The cat wakes me at six in the morning. She wants to go outside before the sun rises. I don’t want to roll out of bed yet. Even the hen is still roosting beside the back door. So I try to coax Nippy with coos and a head massage. She relents and snuggles beside me like a nursing baby with claws. Just as I fall back to sleep, she wakes me again and I get up because it’s time to feed the horses and walk the dog.
When I crack open the door, my chicken, Bawk-Bawk, hops off her perch and waddles into the kitchen to share breakfast with the cat. Together they run outside to play. In my pajamas, I head to the stalls to feed the two fillies. Both snort and stomp as I scoop sweet-smelling oats. The two-year-old bangs the revolving feeder until it’s full and I swing it to her side. I’ve nicknamed her “Miss Piggy.”
After the horses are fed, I leash the dog and we trot to the backside of the farm. She’d heel if I’d yank her collar and bark, “Heel!” But I’ve never been strict and prefer to let her roam and sniff and dash through the long, dewy grass. When she stops to snap at a bug, I listen to roosters crowing on the Hamiltons’ farm across a road that is only quiet early Sunday mornings.
On the way back to the house, I take my new dog to visit the fillies. She is calm around them now, though she wasn’t at first. Sheka is blind—born with no eyes. When she first sensed the enormous equines, she bolted. Now she rubs noses with them. I’ve introduced her to the critters and taught her the layout of the land. She’s taught me about loyalty and to show enthusiasm for the simplest kindness.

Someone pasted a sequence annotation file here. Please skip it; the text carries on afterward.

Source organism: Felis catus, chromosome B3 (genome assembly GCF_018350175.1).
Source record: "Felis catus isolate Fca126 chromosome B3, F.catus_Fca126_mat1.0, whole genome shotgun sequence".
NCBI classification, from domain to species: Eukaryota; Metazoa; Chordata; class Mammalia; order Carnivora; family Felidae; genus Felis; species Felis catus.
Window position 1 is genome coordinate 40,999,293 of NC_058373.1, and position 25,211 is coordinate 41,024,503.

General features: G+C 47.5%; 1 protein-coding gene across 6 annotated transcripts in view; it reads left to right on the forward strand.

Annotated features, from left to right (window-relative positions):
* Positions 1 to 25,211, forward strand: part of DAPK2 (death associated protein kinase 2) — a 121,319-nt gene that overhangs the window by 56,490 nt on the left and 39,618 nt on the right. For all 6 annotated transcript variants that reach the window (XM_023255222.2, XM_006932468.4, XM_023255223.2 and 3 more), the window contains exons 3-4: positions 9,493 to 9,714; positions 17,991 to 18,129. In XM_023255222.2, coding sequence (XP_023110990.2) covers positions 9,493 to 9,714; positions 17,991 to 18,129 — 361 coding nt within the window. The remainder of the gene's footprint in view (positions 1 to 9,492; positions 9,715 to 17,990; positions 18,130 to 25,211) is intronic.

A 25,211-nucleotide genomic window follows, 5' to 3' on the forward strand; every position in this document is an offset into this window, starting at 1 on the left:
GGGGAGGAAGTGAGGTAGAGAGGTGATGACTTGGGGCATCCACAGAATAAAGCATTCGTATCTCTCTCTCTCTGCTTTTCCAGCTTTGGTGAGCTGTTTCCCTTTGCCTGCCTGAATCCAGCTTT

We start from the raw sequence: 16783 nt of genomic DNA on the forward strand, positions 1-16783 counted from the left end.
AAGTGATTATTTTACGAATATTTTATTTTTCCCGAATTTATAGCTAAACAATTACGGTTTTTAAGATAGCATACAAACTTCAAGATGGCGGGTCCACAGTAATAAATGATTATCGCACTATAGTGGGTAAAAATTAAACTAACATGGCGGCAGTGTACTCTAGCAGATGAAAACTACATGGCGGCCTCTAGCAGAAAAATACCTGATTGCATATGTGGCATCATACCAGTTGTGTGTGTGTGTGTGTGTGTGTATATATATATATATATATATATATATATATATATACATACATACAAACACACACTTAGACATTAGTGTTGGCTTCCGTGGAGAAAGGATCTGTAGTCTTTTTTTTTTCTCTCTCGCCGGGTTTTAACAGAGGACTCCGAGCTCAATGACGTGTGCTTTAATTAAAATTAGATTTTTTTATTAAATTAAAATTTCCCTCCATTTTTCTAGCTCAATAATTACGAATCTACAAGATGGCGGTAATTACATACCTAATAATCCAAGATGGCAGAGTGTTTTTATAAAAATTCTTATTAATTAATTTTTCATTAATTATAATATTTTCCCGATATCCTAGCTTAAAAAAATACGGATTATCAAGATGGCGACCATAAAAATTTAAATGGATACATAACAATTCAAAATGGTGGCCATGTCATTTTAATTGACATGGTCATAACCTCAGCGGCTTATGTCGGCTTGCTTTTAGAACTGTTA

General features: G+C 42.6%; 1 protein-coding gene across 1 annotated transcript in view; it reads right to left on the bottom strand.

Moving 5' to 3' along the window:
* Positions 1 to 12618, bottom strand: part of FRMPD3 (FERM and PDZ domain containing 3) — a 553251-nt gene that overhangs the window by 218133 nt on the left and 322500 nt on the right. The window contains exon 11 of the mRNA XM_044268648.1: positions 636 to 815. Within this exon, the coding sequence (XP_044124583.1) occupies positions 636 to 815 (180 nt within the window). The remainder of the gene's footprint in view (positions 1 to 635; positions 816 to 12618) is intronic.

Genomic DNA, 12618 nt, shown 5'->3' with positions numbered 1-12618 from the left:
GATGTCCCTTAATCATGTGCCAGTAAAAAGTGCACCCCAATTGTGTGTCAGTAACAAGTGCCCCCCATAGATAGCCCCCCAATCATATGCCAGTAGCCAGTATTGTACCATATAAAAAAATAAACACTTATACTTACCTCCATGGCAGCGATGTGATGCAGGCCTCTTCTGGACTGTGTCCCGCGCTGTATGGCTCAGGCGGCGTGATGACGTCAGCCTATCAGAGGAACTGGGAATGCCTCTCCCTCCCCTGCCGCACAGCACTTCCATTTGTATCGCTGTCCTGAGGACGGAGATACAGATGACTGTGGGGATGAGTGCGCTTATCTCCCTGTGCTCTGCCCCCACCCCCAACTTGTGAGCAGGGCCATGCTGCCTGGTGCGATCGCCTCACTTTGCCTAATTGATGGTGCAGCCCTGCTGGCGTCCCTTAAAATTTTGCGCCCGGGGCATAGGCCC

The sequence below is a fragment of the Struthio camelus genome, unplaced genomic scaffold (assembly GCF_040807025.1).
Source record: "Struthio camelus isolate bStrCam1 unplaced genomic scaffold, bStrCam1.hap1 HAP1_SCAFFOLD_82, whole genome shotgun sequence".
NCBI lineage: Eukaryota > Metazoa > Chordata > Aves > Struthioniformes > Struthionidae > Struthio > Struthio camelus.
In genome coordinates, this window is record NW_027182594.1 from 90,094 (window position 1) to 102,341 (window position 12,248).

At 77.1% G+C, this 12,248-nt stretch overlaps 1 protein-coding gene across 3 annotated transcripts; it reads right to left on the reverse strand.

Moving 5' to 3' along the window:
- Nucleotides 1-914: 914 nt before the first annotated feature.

I put my new teacher in her kennel and leave feeling guilty. My yard is fenced, but I have to be extra careful she doesn’t get lost. Last month, my middle son, Zack, found her ambling down a road, named her, took her to a vet, and tried to find her owner. When no guardian appeared, he brought her to me. Now I take numerous long walks every day.
Back at the house, I brew tea and spread whipped cream cheese on toast. As I enjoy breakfast, I feel an urge to search the internet, read emails, and visit favorite blogs. But I defy the pull of resistance and open a Word document to describe this perfect morning. Temperatures in the seventies, no rain, no contractors knocking on my door to ask about paint colors or hardware.
My husband and I are building a second small house on the farm. We are also building fences and paddocks and repairing barns, so it’s been busy and noisy seven days a week since last winter’s end. Finding time to write has been hard. Another reason this is a perfect morning—it’s quiet and I’m writing for the first time in weeks.
The phone rings, and it’s my friend Jimmy Davis. He wants to know if he can come over to fly his kite. Sure, I tell him. I don’t think his kite-flying will concern me. Until he says he’ll need help, given he sliced two tendons on his left thumb. And, by the way, it’s a huge kite, a sunfish or something—the tail is seventy-five-feet long. I try to explain I really need to write today. But my pal’s hand is in a cast, and my dog’s lessons of loyalty and kindness return to bite me. So I shed my pajamas and dress to go fly a kite.